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post #1 of 6 Old 03-08-2011 Thread Starter
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Silicon Based Anti-Fouling

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New paint from International Paint. This is a commercial application but maybe the start of the next generation of anti-fouling.

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post #2 of 6 Old 03-08-2011
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Intersleek 900 has been available to the recreational boating market for some years now. Not completely suitable for your average boater and very easy to damage, but some will like it. Get out your wallet though.
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post #3 of 6 Old 03-09-2011
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While these environmentally friendly paints are more expensive, I find that most of a paint job is labor anyway. The cost of the product doesn't seem that prohibitive if you are trying to do your part or expect you will be required to at some point (marina or state regs).

The big variable is trying to change from old heavy metal paint to these. They all seem to require a full strip and that adds up. The time to think about it is when you plan to strip your bottom anyway.


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post #4 of 6 Old 03-09-2011
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I'm having my bottom stripped and redone a month or so from now. I had never considered going with a non-biocide paint, but it makes sense that now would be the time to do it. I like the sound of this Intersleek 900 stuff. This is the second time today I've come across it being mentioned. The other place was on the Boston Liveaboards mailing list, where someone said it ends up being cheaper in the long run because it lasts 10 years. Does it really last 10 years? How much do you think it would cost to do the bottom of my 37' Gulfstar? Currently, the yard was suggesting I use a West Marine multi-season ablative.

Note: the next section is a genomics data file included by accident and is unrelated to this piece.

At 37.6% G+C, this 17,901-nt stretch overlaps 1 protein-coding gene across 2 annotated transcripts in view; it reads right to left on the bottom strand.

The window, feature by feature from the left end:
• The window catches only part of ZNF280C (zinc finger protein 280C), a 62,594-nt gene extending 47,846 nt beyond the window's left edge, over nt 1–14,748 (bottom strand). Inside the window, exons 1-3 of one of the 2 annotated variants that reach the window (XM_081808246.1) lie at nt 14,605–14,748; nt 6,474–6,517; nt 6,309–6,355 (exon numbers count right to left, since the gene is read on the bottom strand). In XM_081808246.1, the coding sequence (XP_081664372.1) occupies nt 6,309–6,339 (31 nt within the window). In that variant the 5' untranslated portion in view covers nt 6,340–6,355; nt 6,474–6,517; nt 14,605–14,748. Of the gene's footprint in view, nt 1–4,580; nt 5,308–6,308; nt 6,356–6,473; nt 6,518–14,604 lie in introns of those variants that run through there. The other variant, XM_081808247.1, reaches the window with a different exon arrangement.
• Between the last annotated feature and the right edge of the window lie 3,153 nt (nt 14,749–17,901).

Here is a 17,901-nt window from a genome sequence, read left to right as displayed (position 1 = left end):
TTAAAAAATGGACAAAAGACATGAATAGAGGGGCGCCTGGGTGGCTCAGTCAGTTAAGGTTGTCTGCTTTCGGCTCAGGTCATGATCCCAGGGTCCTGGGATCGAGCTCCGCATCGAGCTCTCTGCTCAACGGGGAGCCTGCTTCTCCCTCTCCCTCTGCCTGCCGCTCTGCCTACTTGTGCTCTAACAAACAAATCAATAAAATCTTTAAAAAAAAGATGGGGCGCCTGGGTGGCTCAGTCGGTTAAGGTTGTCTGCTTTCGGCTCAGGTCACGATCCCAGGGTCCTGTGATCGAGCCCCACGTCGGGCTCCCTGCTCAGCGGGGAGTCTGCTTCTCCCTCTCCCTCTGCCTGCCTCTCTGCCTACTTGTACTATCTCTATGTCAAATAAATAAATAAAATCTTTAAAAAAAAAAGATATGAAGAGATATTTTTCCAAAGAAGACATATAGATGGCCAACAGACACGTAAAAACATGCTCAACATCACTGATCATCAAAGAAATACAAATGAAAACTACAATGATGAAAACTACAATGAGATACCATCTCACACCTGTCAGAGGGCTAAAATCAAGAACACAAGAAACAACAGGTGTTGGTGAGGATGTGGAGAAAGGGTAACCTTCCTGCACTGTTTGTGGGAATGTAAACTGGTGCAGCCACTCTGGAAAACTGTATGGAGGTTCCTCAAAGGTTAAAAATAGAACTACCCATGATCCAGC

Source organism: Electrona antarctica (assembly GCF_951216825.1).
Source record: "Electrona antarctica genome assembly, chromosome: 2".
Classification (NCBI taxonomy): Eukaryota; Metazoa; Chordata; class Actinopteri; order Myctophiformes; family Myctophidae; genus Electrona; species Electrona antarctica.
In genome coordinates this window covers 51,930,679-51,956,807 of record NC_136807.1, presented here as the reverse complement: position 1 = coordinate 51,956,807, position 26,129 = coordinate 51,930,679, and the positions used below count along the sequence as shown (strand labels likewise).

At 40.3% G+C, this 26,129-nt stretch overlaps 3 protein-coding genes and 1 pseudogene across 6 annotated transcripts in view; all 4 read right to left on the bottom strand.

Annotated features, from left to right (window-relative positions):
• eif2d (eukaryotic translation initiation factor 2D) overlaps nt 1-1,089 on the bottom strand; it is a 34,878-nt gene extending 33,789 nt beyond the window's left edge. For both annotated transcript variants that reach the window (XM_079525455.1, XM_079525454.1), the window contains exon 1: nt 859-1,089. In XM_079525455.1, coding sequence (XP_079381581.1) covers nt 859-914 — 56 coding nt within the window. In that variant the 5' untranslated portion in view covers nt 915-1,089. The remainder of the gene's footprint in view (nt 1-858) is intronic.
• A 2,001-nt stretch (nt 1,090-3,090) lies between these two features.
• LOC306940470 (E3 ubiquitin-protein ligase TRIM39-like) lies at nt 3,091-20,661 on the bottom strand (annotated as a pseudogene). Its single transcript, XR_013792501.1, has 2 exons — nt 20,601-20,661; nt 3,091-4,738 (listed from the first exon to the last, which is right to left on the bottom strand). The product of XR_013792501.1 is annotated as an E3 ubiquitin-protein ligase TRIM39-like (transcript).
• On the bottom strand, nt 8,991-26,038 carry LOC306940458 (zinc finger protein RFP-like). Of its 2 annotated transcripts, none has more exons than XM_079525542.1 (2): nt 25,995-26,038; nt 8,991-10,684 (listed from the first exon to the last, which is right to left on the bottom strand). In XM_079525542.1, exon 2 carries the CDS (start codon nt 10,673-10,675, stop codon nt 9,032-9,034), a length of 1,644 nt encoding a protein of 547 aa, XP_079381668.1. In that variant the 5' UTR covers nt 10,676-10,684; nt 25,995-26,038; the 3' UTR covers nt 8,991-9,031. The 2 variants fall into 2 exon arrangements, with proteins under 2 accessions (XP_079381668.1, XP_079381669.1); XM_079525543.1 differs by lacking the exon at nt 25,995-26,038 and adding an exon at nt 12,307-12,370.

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post #5 of 6 Old 03-09-2011 Thread Starter
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My bad, this product was introduced in 2007. I'm slow and so is my boat.

As more locations place limits on hazardous materials in their waters and marinas are more careful with run-off from hull cleaning, products like this may become optimal.

International Paint also has a companion product "Intersleek 7180 Linkcoat", that can be applied over a biocide paint.

IntersleekĀ®7180 Linkcoat

I have not checked cost, but for bottom coats, labor is usually the major factor.

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post #6 of 6 Old 03-09-2011
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Personally, Not sure that the labor is the MOST expensive part, then again, depending upon the prop work done. I painted my 30'r by myself in under and hour per coat, with another hour at best hitting the lead, aft parts of the keel, rudder and bow section of the boat where the ablative I had wore off. Then again, with yard rates approaching $80-90 and hour, that gallon of paint at $160 is pretty cheap, with some as low as $100 to the mid 200 range.......I used 80% of the gallon for a double coat......

I too am looking at a hull strip, about $1000-1500 to take it down to gelcoat. in this case, the labor is the main item.

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